Explore Our History
Our wildlife breeding program reduces the need to collect species from the wild.
Fertilized bonito eggs are collected almost daily from the main Outer Bay exhibit.
September 1999Our husbandry staff receives a Significant Achievement award from the American Zoo and Aquarium Association for the first successful culture of Pacific bonito. Aquarists hatch and raise these open-ocean fish with fertilized eggs collected in the Outer Bay exhibit. By culturing and raising a variety of species here and sharing the animals with other Aquariums, none of the institutions need to collect those species in the wild.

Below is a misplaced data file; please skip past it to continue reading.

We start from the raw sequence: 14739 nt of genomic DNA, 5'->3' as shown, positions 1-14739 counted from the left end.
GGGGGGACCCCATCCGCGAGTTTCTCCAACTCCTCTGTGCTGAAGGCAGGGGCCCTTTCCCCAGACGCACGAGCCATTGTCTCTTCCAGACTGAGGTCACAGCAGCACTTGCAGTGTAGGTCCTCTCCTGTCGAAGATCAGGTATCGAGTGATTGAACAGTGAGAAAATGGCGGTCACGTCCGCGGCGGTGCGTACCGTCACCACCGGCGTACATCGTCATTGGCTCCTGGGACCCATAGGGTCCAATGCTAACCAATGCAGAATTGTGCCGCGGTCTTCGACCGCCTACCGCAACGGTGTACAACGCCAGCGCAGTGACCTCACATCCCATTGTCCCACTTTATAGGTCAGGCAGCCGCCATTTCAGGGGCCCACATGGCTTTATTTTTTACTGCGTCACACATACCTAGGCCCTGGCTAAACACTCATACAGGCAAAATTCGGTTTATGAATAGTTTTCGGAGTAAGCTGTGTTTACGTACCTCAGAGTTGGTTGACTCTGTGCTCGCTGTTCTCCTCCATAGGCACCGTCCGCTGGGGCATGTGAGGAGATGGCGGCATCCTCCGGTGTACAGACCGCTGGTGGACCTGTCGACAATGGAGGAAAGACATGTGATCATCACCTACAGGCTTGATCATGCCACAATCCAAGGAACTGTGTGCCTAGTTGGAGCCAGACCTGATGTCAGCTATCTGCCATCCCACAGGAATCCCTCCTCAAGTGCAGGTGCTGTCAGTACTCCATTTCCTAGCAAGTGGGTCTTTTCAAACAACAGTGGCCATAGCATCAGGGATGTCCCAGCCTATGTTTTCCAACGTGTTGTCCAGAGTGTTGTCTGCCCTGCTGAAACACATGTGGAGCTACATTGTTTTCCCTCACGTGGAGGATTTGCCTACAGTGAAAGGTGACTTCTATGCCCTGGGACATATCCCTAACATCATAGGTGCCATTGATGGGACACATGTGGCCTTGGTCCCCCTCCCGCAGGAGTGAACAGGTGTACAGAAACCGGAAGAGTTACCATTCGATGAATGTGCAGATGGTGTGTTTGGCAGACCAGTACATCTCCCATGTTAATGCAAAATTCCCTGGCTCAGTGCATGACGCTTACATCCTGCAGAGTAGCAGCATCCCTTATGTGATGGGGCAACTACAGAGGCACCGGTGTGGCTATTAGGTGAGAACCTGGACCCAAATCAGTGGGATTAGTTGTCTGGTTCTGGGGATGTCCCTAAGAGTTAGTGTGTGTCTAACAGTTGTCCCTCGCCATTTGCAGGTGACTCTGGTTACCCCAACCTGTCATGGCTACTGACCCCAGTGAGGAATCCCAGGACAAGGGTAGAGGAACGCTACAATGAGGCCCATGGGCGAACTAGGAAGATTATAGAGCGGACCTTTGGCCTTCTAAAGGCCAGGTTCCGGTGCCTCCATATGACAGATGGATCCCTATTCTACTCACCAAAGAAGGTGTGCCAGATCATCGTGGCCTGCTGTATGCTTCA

Well-Bred WildlifeBonito are pelagic spawners that produce buoyant eggs. Those in our display usually spawn on a daily basislook for swift, erratic swimming behavior by one or more fish chasing another. The fertilized eggs float around in the exhibit and usually end up in the overflow box, where they're scooped out with a fine net. Bonito hatch very quicklyin about 36 hourscompared to some fishes that can take seven to ten days. This research could lead to the successful culturing of fishes never before hatched in captivity, especially those listed as threatened species.
Our Other OffspringOur husbandry staff also has success raising bay pipefish, midshipmen, crevice kelpfish, smooth ronquils, painted greenlings, tubesnouts, cuttlefish, two-spotted octopuses, squid, white shrimp and several species of jellies and corals.